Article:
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Automated Driving

Data acquisition and analysis in DevOps project

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Christina Scheckenhofer msg Automotive 150x150 v1

Quirin Kögl
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Martin Scholz: How do you make sure that everything relevant gets documented?

Quirin Kögl: We create a ticket for every incident to prevent any loss of information. All the necessary information is documented in this ticket. In addition, we have an online documentation page in Confluence for each product, which provides an overview of all incidents. There is a link to the respective ticket. We use this overview as a knowledge database.
For each product, we have documented the first steps for analysis and troubleshooting of the different components. This way, each team member can address problems in each product, even if they are not technically involved (in this). In addition, communication with the customer only takes place via mailboxes, which can be viewed by every team member. This way, no information is lost if someone is not there.

Martin Scholz: Your project is very well organized and has an overview of the current incidents at all times. Metrics and alerts are essential to know the current status of the products in live operation. How do you determine these metrics for incidents and system messages to fix malfunctions quickly?

Quirin Kögl: We work with two different customer Azure environments.
In one of the environments, we use Azure’s own services to display the technical and functional metrics of our products and components in several dashboards. In these product-specific dashboards, we can see the status of our products and components at a glance. This is where we run Big Data applications and most of our Azure resources.
In the second environment, provided by the customer, our interfaces to the vehicle backend run as microservices. Here, we rely on the logging system provided by the customer. There, we define alerts and dashboards based on micrometer metrics. In addition, we use Azure services that are approved to use the data. On this basis, we install different alerts that automatically inform us about product error behavior.

Martin Scholz: When is an alert useful to you?

Quirin Kögl: Basically, our goal is to use alerts to know about potential problems in our products as quickly as possible and before users do. Alerts need to be useful and not over used, so that the important issues don't get drowned out by the noise. Therefore, we have defined the following questions in the project, which we answer for each alert:

What happens if we ignore an alert?
When we ignore the alert and nothing bad happens, then we don’t need the alert.

How can we analyze the problem that occurred?
Documentation helps us to get to the cause of the problem faster, especially if the problem occurs rarely.

How can we fix the problem that occurred?
This information helps us so that we don't have to think about the solution every time from scratch and get back to normal faster. If the solution is to restart the affected product, then we can also automate that.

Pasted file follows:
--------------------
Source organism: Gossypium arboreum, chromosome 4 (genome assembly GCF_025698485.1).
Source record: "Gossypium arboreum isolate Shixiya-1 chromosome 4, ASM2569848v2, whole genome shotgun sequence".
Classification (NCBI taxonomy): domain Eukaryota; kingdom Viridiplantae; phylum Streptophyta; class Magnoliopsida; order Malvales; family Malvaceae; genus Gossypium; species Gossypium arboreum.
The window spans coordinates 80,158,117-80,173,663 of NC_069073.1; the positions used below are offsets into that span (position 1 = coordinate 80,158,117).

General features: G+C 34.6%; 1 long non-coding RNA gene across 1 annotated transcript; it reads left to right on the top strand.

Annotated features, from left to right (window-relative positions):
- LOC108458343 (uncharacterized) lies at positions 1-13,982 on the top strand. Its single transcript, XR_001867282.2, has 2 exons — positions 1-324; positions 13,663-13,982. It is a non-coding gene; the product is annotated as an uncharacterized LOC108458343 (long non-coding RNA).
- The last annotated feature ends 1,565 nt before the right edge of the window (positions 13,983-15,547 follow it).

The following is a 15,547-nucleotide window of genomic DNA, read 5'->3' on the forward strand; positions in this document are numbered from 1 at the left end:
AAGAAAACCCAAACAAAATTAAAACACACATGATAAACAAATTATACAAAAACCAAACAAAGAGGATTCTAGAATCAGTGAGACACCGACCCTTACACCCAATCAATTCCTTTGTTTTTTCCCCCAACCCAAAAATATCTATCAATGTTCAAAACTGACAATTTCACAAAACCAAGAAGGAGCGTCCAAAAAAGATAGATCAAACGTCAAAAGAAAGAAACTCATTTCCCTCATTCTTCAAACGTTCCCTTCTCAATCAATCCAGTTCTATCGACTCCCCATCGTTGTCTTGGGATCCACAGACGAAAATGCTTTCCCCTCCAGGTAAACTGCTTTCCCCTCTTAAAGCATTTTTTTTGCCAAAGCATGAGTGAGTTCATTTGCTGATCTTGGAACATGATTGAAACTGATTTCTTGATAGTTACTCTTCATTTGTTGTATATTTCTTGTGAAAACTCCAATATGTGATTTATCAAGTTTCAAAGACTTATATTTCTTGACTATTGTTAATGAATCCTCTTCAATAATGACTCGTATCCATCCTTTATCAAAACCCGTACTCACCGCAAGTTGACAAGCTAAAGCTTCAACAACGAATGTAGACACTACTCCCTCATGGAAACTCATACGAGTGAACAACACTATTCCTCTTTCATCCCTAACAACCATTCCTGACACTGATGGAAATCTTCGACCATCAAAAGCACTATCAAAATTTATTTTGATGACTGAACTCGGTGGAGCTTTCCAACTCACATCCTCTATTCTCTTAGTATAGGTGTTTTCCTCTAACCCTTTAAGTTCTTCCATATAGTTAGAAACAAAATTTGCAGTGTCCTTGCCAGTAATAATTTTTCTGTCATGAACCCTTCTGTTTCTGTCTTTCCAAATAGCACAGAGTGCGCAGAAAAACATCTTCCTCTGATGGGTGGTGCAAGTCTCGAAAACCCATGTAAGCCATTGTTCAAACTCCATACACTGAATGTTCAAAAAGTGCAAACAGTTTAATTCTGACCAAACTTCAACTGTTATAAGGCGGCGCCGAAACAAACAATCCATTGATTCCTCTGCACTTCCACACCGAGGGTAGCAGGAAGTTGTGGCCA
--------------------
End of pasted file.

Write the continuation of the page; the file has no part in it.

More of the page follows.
Martin Scholz: I guess you started with zero alerts. How many alerts do you currently have? In what cases did you decide to create new alerts and do you ever delete alerts?

Quirin Kögl: We started with a few standard alerts, such as heartbeat alerts, which check the availability of the application. We are now at close to a hundred alerts across all products. We create alerts mostly iteratively as new issues come up, and we anticipate that they may come up again.

Recently, six alerts were actually triggered. However, the problem was not with us, but with various interface partners. We see potential here to automatically forward such issues to the affected product, if the non-availability of a neighboring system affects us.

Martin Scholz: Can you give an example for a central service in the products?

Quirin Kögl: We are talking about products that can each consist of several components. For us, these are interface services or distributed computing pipelines – in our case, Spark pipelines. One important product is our Topology Map. This is the base map on which both the route clearances for highly automated driving and, for example, recognized road works are stored. The product consists of a Spark pipeline that generates the map on a regular basis and a REST service that provides the map to external systems.

Martin Scholz: What is the conclusion from this project?

Quirin Kögl: We have achieved a lot. We have a fully automated CI/CD process and commission our infrastructure and our monitoring and alerts automatically with Terraform (infrastructure as code). This high level of automation results in fewer errors and allows us to focus more on product development with the customer.

As a result, we have gained a lot of trust from the customer. Through this trust, we take on a lot of responsibility. In return, however, we are also given the freedom and authority to live up to this responsibility. For example, we take on the functional design of the products.

Martin Scholz: Thank you for your insight into the complex topic of DevOps using incidents and alerting as an example. In the next part of the interview, we want to talk about efficient team organization of operations in a large DevOps project. I’m looking forward to it.

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